A year after a horrifying kicking ordeal that was captured on social media and went viral, King the cat happily basks in royalty at his castle in New York City with his adoptive father.
Well, it’s actually Chris Scordo’s cozy Manhattan apartment rather than a castle. But this King has earned the regal rights with his name, his energy and his survivor’s spirit. And, as is typical of cats, King is the monarch of the home.
“King is healthy now, and he’s happy,” Scordo says.
Scordo, 49, saw King’s picture in a newspaper last June when the American Society for the Prevention of Cruelty to Animals promoted the cat for adoption after a period of rehabilitation following getting punted like a football in Brooklyn. Scordo – who recently had lost his beloved calico cat, Chandler, to cancer – thought the gray-and-white tuxedo King, estimated to be about a year old, was photogenic and handsome.
“It was love at first sight,” says Scordo, who snapped up the sweet but feisty King at an ASPCA adoption event.
“He’s a great cat. He is not meek at all,” Scordo says. “He’s lovable, but he loves to fight. He loves to throw the first punch.”
That is probably what got King into trouble that day in Brooklyn, Scordo says: King walked up to the wrong guy.
“He loves people,” Scordo says about King. “When I adopted him, I really didn’t think he was a cat. He’ll walk up to any guest in my house or anywhere and approach them. That’s what I love about him. He’s a real cocky, tough guy – very friendly and playful.
“I think his life, including the kick, was his reaching out to people … and being abandoned,” says Scordo, who suspects King may have had owners who threw him out because he was too energetic and pushy.
King’s happy ending was a long and rough time coming, and justice has yet to be served. In early May of 2014, someone took a video of a man viciously kicking this cat in Brooklyn, and posted it to social media. The video went viral on YouTube and resulted in swift outcries to track down the man in the video, whom the New York Police Department say is Andre Robinson.
You can see the video of King the cat being kicked here.
Police arrested Robinson, charging him with animal cruelty, and he was released on bail. Meanwhile, officials with the ASPCA and other animal-welfare organizations visited the housing complex in Brooklyn’s Bedford-Stuyvesant neighborhood where the incident occurred, looking for the victim cat. They found him and brought the kitty to the ASPCA Animal Hospital, where Dr. Robert Reisman, the ASPCA’s supervisor of forensic sciences, did an exam and found injuries.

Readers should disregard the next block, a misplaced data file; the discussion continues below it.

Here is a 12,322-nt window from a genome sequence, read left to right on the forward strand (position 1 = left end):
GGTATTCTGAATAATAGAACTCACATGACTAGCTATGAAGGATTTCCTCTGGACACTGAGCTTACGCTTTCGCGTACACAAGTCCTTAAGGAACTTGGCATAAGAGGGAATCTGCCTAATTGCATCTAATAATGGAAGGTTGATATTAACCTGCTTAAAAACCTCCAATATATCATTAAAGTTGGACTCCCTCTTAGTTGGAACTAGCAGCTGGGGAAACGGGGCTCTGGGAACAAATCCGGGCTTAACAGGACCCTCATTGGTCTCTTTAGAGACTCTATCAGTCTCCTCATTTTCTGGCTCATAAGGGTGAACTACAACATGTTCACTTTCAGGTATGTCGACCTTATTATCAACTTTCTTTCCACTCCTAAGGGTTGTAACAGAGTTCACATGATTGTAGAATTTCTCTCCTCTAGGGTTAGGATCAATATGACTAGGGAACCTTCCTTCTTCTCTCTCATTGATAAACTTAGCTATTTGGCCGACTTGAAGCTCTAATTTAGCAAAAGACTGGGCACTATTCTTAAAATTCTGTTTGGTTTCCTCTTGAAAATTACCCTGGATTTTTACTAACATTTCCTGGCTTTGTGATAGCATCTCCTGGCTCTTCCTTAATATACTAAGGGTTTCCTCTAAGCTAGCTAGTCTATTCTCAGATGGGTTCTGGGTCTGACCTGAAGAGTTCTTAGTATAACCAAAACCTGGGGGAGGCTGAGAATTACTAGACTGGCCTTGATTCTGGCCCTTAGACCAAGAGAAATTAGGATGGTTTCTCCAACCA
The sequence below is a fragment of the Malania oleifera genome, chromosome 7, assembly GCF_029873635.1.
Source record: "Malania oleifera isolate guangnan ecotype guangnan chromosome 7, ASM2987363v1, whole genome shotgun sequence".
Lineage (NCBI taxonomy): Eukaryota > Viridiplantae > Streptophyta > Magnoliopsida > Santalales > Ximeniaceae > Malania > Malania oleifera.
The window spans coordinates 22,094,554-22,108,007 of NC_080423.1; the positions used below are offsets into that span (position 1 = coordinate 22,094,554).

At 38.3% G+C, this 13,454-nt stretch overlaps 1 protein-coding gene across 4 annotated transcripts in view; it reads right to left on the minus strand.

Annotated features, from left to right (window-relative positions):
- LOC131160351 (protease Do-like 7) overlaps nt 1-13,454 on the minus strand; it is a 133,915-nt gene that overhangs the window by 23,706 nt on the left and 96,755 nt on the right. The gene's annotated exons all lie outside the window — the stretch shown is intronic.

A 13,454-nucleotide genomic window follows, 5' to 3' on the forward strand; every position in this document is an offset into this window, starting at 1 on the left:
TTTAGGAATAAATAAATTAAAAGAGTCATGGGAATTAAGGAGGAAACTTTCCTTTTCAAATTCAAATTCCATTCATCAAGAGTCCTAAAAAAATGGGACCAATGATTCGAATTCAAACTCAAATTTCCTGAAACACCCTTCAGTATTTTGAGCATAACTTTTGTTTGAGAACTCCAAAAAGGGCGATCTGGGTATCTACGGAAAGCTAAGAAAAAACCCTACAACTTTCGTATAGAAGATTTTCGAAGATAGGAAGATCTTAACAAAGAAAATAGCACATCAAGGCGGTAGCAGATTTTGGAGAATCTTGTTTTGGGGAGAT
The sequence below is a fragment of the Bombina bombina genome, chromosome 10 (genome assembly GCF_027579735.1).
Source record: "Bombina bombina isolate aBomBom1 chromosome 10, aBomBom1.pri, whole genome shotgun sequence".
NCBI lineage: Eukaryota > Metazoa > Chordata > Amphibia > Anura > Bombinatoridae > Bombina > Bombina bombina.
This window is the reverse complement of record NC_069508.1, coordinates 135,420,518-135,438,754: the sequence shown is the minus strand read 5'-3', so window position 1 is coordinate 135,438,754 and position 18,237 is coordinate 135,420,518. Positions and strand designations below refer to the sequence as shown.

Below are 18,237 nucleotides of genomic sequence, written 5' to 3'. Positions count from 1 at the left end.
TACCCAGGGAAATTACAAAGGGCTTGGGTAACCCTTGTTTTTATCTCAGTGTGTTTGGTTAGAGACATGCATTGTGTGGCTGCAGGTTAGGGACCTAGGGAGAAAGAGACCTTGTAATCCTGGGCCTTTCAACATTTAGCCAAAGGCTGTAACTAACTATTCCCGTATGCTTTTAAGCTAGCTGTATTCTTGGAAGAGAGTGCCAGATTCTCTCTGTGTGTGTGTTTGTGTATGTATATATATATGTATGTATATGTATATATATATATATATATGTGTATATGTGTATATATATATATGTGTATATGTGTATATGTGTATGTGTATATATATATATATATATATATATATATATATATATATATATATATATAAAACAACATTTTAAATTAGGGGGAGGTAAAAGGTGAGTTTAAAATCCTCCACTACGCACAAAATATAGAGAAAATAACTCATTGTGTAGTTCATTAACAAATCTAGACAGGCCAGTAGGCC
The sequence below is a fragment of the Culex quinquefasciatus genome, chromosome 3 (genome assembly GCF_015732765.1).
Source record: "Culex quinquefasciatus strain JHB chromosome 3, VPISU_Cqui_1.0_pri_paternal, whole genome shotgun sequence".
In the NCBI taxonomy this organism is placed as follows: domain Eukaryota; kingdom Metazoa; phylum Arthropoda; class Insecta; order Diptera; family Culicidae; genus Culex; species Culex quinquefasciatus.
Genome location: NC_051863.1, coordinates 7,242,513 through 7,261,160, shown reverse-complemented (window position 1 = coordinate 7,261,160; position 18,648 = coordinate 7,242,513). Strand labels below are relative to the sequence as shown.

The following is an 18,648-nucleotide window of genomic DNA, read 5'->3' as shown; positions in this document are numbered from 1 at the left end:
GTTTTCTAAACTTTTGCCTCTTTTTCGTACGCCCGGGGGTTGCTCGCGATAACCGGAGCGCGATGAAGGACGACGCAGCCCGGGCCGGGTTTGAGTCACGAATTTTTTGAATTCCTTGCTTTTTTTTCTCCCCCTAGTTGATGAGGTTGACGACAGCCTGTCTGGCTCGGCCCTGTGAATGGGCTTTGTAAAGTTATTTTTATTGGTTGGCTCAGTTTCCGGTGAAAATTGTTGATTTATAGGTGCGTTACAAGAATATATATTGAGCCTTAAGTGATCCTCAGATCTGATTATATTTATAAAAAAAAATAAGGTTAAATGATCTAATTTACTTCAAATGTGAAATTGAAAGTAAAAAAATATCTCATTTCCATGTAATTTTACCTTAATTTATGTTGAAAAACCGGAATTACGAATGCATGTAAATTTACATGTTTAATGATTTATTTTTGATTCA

The ASPCA cared for King for several weeks, both in the hospital and in foster care at the New York City office. Despite his trauma, King proved himself to be an affectionate and playful cat, says Arthur Hazelwood, senior director of the ASPCA Adoption Center.
“Our expert behaviorists determined that King should go to a single-cat household and an owner with previous cat experience who could handle his high energy,” Hazelwood says.
In early June 2014, the ASPCA announced that the high-profile King was ready for adoption. That same day, Scordo came to meet him. And though King indeed is the only cat, he shares a Manhattan apartment with Scordo’s menagerie of other critters, including 15 hamsters and a rabbit named Suitcase. King’s carnivorous nature isn’t activated at home for some reason, and he often cuddles with the bunny – though at first, King bullied Suitcase, who has taught the cat to be gentle, Scordo says.
Meanwhile, Robinson, 22, turned down a plea offer of a misdemeanor with jail time and opted for a trial. But he was a no-show last month at Brooklyn Criminal Court, according to the New York Daily News. Robinson was busy in Virginia, where police arrested him and charged Robinson with three counts of credit-card fraud. It remains to be seen how his story will end – but, we are glad that King emerged from his ordeal a happy and loved cat.
You can visit the Justice for King Facebook page to follow his case.